It’s easy to ride Love After Love’s opulent wave of aimlessness for a while, but it eventually all becomes too exhausting.
Love After Love is director Ann Hui’s third adaptation of a story by Eileen Chang, following 1984’s Love in a Fallen City and 1997’s Eighteen Springs. I haven’t seen the latter, but Love in a Fallen City is one of my favorite of her films, a lush romantic drama that revels in the small moments and interplay between its charismatic stars Chow Yun-fat and Cora Miao, relegating most of the plot to conversational asides in an almost perverse manner. So Love After Love, despite the middling reviews it has received since it first premiered at the Venice Film Festival in the fall of 2020, was a film I expected to enjoy quite a bit. And I did, sort of. It’s a kind of fascinating failure, a beautiful film that just doesn’t feel right in a way that’s tough to pinpoint.
In design, the film is impeccable: gorgeous images (DP Christopher Doyle, working with Hui for the first time, which is unbelievable but true) of gorgeous settings and costumes (by legendary costume designer, the late Emi Wada) peopled by gorgeous actors. Ma Sichun (Soul Mate, The Shadow Play) plays Weilong, a girl from Shanghai who is finishing up her studies in Hong Kong and needs to move in with her aunt (Faye Yu, from John Woo’s misbegotten two-part epic The Crossing), the black sheep of the family because she became the concubine of a wealthy man, now deceased. Weilong is seduced, or rather, allows herself to be seduced, by wastrel friend of the family George (Eddie Peng), who she knows is utterly hopeless, but alas, she loves him anyway.
The film is much in keeping with Love in a Fallen City, in that the heroine bends the expectations of the romance genre to her own desires. But where Cora Miao in the earlier film resisted Chow Yun-fat until he agreed to a relationship on her terms, Weilong first gives into George’s desires, knowing full well he doesn’t love her and, as an overgrown child, is incapable of an adult relationship, and then spends the bulk of the movie trying to figure out what to do about it before settling on her unconventional conclusion. Her ambivalence and indecision are in keeping with the structuring theme of the film, in-betweenness as a state of being, mirroring Hui and Chang’s view of Hong Kong itself as a place caught between two irreconcilable worlds. Everything in Love After Love has a double or triple meaning: a surface opulence masking hidden rot in which our heroes nonetheless choose to indulge, knowing full well the dangers and/or emptiness at the heart of their world. An ornate treasure box with a snake inside, but a snake that turns out to be a favorite pet.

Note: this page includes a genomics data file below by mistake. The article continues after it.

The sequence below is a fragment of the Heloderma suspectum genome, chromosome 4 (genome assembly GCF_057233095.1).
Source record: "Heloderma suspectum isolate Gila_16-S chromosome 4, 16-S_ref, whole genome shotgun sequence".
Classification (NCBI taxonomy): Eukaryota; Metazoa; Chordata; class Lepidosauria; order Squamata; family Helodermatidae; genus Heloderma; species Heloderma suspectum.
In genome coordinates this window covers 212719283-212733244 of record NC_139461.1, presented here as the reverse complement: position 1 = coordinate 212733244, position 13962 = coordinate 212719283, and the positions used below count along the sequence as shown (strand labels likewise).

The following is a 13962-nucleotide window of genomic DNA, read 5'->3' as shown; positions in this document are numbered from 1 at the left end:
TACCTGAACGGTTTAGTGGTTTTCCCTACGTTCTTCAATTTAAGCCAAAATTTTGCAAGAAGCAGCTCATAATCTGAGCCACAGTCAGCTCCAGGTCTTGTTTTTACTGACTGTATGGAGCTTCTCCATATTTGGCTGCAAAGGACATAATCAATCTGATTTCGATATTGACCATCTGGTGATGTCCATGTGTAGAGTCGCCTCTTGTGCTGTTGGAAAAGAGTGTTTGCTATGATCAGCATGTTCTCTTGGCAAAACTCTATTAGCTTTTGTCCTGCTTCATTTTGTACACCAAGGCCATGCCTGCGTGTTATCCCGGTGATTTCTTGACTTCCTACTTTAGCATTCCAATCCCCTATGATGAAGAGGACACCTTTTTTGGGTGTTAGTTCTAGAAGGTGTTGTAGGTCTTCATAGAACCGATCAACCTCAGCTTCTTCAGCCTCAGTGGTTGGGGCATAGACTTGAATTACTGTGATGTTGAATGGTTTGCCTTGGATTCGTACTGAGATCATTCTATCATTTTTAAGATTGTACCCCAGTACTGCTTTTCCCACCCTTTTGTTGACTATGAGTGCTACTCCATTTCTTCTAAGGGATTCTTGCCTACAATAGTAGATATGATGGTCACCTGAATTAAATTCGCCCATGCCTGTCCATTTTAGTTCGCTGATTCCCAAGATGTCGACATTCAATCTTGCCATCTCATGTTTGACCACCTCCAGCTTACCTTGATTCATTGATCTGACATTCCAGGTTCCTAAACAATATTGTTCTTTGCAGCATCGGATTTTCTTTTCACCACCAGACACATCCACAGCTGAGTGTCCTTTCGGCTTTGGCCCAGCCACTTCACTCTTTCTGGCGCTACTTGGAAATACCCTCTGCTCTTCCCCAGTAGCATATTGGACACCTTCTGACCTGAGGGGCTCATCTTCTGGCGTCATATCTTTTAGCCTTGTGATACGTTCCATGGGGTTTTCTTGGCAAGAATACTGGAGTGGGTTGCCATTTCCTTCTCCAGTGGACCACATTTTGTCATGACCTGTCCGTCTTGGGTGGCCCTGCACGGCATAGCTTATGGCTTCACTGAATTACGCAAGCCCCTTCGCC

While this all works in theory and feeling, and there’s definitely an attractive vibe to Love After Love, it doesn’t really work as drama. Either because Ma and Peng aren’t able to charismatically convey the interiority of their characters — they seem to wildly swing from moment to moment, rather than embody whole, contradictory but nonetheless coherent individuals — or because there’s something missing in Hui’s conception of the film. Martin Scorsese used a narrator to capture Edith Wharton’s lightly sardonic authorial voice in The Age of Innocence, which plays up the irony of the story and gives us a proper perspective on the strengths and failures of her hero. Eileen Chang uses a similar narrative voice in her stories, but the only narration we get in the film is from Weilong herself, and not very much of it. And it doesn’t clarify anything, but rather, with its wistful melancholy tone, only further muddles the character and story. We need to be able to step outside Weilong’s perspective, but instead we’re trapped with her, and since she’s never sure what she’s feeling or what if anything to do about it, we remain just as lost as she is. We can ride this opulent wave of aimlessness and ambivalence for a while, but it eventually becomes too exhausting and one longs for an end to this pretty world.
You can stream Ann Hui’s Love After Love on Mubi. beginning on March 18.